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...everything you need to know about doing dialysis at home.
We've gathered up-to-date information on reimbursement for treatments, home equipment, training, travel, physician billing codes, and more, prepared by national expert Beth Witten, MSW, ACSW, LSCSW.
Click on any question to go directly to the answer. After each response, you may click "back to top" to choose another question and answer.
About 9% of those on dialysis are currently doing some type of home dialysis. In 1973 before Medicare started paying for dialysis, about 60% of those on dialysis did it at home.
Many people wonder what factors have contributed to the decline in home dialysis. One study of U.S. nephrologists found that doctors who have been in practice for 11 or more years were significantly less likely to recommend PD (Thamer M, et al. U.S. nephrologists’ recommendation of dialysis modality: Results of a national survey. Am J Kidney Dis. 36(6):1155–65,2000). Those who did recommend PD were significantly more likely to refer patients who still had some residual renal function and were:
Study authors expressed the concern that if nephrologists continue to use these factors as determinants, the growing incidence of diabetes, obesity, malnutrition, patients living alone, and substance abuse could limit the future use of PD.
Another study of practicing nephrologists found that respondents (47% of the total) believed PD and home hemodialysis were underutilized. In fact, they believed that 11–14% of patients could do home hemodialysis and 26–39% of patients could do PD (Mendelssohn DC, et al. What do American nephologists think about dialysis modality selection? Am J Kidney Dis. 37(1):22–29,2001).
These physicians stated that the following are factors to consider in modality selection (in order from highest to least important):
Medicare has added a benefit for chronic kidney disease education that can be provided by certain approved providers, including physicians and non-physician practitioners. One of the objectives is to assure that individuals who have stage-4 CKD are informed about how to manage their disease and what treatment options for kidney failure exist. Also, the ESRD Conditions for Coverage require that all dialysis patients be informed about all treatment options, including those not offered at their clinic.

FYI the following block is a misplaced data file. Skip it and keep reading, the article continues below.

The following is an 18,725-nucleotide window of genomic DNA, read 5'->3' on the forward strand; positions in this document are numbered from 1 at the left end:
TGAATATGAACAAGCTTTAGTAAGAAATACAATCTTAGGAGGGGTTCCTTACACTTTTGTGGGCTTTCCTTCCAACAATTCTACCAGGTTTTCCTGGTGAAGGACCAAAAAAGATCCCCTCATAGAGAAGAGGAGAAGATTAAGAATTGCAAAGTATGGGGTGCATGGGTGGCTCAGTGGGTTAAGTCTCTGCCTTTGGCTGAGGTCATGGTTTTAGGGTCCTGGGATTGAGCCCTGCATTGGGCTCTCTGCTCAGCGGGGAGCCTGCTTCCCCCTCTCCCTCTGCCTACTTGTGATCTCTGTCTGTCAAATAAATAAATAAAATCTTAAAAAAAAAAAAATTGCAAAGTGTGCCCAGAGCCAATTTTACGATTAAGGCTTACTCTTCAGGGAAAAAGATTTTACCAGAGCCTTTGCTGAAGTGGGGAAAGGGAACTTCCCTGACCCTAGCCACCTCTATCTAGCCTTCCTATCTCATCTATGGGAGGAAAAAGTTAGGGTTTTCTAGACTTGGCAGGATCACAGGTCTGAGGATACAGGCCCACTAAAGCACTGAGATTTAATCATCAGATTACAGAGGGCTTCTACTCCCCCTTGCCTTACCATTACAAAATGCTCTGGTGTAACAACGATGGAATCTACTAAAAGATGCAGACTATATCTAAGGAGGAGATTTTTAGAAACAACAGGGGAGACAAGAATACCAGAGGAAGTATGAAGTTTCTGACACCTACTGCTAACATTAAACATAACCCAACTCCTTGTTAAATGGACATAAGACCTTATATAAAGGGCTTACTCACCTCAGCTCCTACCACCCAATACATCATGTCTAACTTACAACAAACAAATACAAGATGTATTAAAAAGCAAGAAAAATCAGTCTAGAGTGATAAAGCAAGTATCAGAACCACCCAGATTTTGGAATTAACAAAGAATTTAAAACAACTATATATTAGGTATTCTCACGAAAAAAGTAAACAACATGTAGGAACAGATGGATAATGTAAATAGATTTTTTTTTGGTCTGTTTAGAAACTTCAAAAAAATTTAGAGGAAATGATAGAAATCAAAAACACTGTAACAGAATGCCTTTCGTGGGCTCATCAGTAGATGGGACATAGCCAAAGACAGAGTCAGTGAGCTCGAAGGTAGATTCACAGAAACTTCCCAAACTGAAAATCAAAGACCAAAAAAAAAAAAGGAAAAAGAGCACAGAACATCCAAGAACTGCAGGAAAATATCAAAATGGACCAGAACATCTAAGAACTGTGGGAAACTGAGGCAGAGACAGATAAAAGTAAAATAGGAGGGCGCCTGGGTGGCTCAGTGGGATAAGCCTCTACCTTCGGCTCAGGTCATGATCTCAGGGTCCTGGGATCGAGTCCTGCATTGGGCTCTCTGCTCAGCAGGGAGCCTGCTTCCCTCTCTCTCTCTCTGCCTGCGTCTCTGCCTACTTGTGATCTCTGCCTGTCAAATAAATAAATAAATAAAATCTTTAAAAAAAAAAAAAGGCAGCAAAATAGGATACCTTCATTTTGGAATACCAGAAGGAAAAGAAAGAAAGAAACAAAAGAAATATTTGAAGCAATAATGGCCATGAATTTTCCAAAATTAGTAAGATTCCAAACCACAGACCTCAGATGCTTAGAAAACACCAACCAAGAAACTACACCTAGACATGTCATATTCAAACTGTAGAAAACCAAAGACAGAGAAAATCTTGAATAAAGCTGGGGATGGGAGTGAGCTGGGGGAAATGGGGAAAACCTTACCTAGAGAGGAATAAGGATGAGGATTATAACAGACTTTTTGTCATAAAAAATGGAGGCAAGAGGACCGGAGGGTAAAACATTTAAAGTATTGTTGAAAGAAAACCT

Any clinic that wants to be paid for training and supporting home dialysis patients must be Medicare certified.
The clinic wanting to be certified sends a completed CMS 855A form to the Medicare contractor that it bills for in-center claims. The Medicare contractor reviews the form and notifies the State Survey Agency when they approve the request. Once this form is approved and the clinic notifies the State Survey Agency that they are ready for survey, the State Survey Agency will add the clinic to their list of surveys to be conducted. Once the survey is successfully completed, the State Survey Agency will recommend to CMS to add the service of home training and support services for HD and/or PD (depending upon what is requested/approved).
To be certified, the clinic must meet all the relevant requirements in the Conditions for Coverage, including a whole Condition for Care at Home that describes the requirements for training, staffing, equipment and supply maintenance, water and dialysate quality for home HD, medical records, emergency call, etc. In all areas, the clinic is expected to make sure that home patients receive at least the same level of care that in-center patients receive.
The dialysis regulations require the training nurse to teach patients (and helpers, if needed) about the following topics:
The Medicare Claims Processing Manual, Chapter 8 on ESRD provides explanations and help for billing for home dialysis to include what the Medicare rate covers, condition codes, occurrence codes, value codes, and the following revenue codes:
See Chapter 8 of the Medicare Claims Processing Manual §50 and §80 for billing composite rate for ESRD home dialysis services, including billing for training and re-training.